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Ocean Science Lecture Series 2010 Marine sponges are miniature chemical factories, producing thousands of chemicals with biomedical properties. Why and how the sponges make these chemicals—and how they can be stimulated to produce them in the lab—is the topic of Dr. Pomponi's lecture. The Ocean Science Lecture Series provides a forum for Harbor Branch's scientists to share their most recent discoveries with our neighboring communities.
Sponge Diver Cleaning Sea Sponges
 
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Sponge Diver, Zacharias, Cleaning Sea Sponges on the Sponge Boat with a high powered water pump. We are pumping fresh saltwater from the Anclote River. via YouTube Capture
Views: 3463 Tropical Sea Sponges
Sea Sponges
 
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For more information see www.visitingcyprus.com
Views: 133 Visiting Cyprus
Faux Like a Pro Natural Sea Sponges
 
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Learn all about where our sea sponges come from and how to care for your sponge.
Views: 12739 fauxlikeapro123
Scientists hunt for sea sponges to fight cancer
 
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Researchers are looking below the surface of the water to help extend the lives of some cancer patients. Scientists at Florida Atlantic University are hunting for sea sponges that produce a beneficial chemical.
Views: 378 CGTN America
Sea-Sponges and Menstrual Cups vs Tampons and Pads Review
 
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When you use a Sea-Sponge or Menstrual Cup you avoid trashing pounds of pads and tampons a year and you also avoid exposure to chemicals like glyphosate, pesticides and artificial fragrance used on 90% of cotton Tampons and Pads. In this video I answer most of the questions that I always get about how to use them, how to clean, where to buy... Enjoy the video and be the change! To book a long distance or in person Energy Healing session with me or to get my guided meditations visit my website; www.MayaraHealingArts.com Namaste 🙏🏼💜🧘🏽‍♀️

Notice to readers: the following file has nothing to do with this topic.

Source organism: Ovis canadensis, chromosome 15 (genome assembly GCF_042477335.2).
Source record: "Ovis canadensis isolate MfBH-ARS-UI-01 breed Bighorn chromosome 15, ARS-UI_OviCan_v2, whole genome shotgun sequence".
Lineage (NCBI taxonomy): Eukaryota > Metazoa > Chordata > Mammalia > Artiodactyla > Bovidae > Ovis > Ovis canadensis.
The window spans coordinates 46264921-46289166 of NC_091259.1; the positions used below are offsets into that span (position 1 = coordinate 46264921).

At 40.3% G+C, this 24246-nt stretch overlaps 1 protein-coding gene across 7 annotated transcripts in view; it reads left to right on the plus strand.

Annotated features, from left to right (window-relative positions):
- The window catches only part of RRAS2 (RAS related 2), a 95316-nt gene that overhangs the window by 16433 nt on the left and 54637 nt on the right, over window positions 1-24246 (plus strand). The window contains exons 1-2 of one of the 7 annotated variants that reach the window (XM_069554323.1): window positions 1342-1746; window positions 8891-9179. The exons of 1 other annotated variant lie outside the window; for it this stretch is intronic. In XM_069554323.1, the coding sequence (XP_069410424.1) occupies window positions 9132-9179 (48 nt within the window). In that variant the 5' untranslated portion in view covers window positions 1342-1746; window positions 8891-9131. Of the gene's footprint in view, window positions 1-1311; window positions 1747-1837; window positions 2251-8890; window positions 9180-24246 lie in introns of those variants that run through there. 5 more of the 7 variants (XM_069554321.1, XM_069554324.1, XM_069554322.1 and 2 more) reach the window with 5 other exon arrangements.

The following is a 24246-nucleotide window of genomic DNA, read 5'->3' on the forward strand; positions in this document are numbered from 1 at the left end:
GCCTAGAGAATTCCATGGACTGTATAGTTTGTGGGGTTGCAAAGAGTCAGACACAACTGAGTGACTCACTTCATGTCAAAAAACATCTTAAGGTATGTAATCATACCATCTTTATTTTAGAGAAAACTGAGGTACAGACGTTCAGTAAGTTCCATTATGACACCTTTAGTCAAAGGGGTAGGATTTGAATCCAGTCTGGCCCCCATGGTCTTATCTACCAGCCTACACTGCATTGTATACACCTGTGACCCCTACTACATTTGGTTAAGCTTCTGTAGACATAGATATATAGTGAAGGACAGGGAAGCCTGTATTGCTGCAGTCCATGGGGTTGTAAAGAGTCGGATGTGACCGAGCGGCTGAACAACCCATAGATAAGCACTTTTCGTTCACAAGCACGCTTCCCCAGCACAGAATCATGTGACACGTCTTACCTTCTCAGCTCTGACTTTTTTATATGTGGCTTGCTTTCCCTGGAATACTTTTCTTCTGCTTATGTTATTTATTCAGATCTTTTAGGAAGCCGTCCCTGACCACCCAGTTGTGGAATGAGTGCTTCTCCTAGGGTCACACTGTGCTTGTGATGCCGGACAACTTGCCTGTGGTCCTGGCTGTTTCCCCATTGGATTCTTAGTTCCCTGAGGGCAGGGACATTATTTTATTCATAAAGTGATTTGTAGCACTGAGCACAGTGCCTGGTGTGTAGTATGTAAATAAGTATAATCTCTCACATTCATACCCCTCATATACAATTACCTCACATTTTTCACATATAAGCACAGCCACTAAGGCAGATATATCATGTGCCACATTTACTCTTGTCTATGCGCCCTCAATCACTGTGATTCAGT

Views: 1084 Mayara Healing Arts
S.E.A. Aquarium: How Do Sponges Feed?
 
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Sponges are animals that feed by filtering small organic particles from the surrounding water. Visit S.E.A. Aquarium to see the sponges in action: http://www.rwsentosa.com/language/en-US/Homepage/Attractions/MarineLifePark/SEAAquarium Stay connected with us on: Facebook: http://www.facebook.com/resortsworldatsentosa Twitter: http://www.twitter.com/rwsentosa Instagram: http://www.instagram.com/rwsentosa Pinterest: http://www.pinterest.com/rwsentosa/ Blog: http://mlp.rwsentosablog.com/
Views: 3114 Resorts World Sentosa
The saltwater macroalgae tank with sea sponges mix
 
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Just a update on my tank things are going out of control come buy some macroalgae http://www.ebay.com/usr/starwindaquariums
Views: 1471 starwind aquariums
Could Antarctic Sea Sponges Save the Human Race?
 
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The current crop of super bugs may be on their way to losing the super tag thanks to Antarctic sea sponges. Super bugs have been a growing problem for awhile, thanks in no small part to the misuse and overuse of the antibiotics people use every day. However, breakthrough has come from an unusual place: Antarctica. Researchers have found that a compound contained within a specific type of sea sponge there can kill 98.4% of MRSA-related bacteria. The sea sponge is called Dendrilla membranosa, and the new compound has been named darwinolide. Antarctica is one of the most extreme environments on Earth, and sea sponges have no physical protection such as a shell while living in an environment full of bacteria. This means that they have evolved to be extremely resilient, meaning they have the defenses capable of fending off even the strongest of bacteria. http://www.geek.com/science/antarctic-sea-sponges-may-save-the-human-race-from-super-bugs-1659236/ http://www.wochit.com This video was produced by YT Wochit News using http://wochit.com
Views: 416 Wochit News
Four new species of carnivorous sponges: Adapting to life in the deep sea
 
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This video describes four new species of carnivorous sponges from the Northeast Pacific Ocean that were discovered by MBARI scientists. Carnivorous feeding in sponges is an adaption to the food poor deep-sea environment, where filter feeding -- the typical way sponges feed -- is energetically expensive. Instead, these sponges trap small crustaceans with microscopic hooks. Once trapped, sponge cells mobilize, engulf the prey, and rapidly digest it. In addition to consuming small crustacean prey, one of these species appears to be consuming methane-oxidizing chemosynthetic bacteria. For more information visit: MBARI's news release: http://www.mbari.org/news/news_releases/2014/killersponges/killersponges-release.html Lundsten, L., Reiswig, H.M., and Austin, W.C. (2014). Four new species of Cladorhizidae (Porifera, Demospongiae, Poecilosclerida) from the Northeast Pacific. Zootaxa 3786 (2): 101--123. http://www.biotaxa.org/Zootaxa/article/view/zootaxa.3786.2.1 We thank the Shape of Life for use of fluorescent dye video footage (http://www.shapeoflife.org/ & https://www.facebook.com/theshapeoflife) and Inge Chiles (http://music.iloveings.com) for original music composition.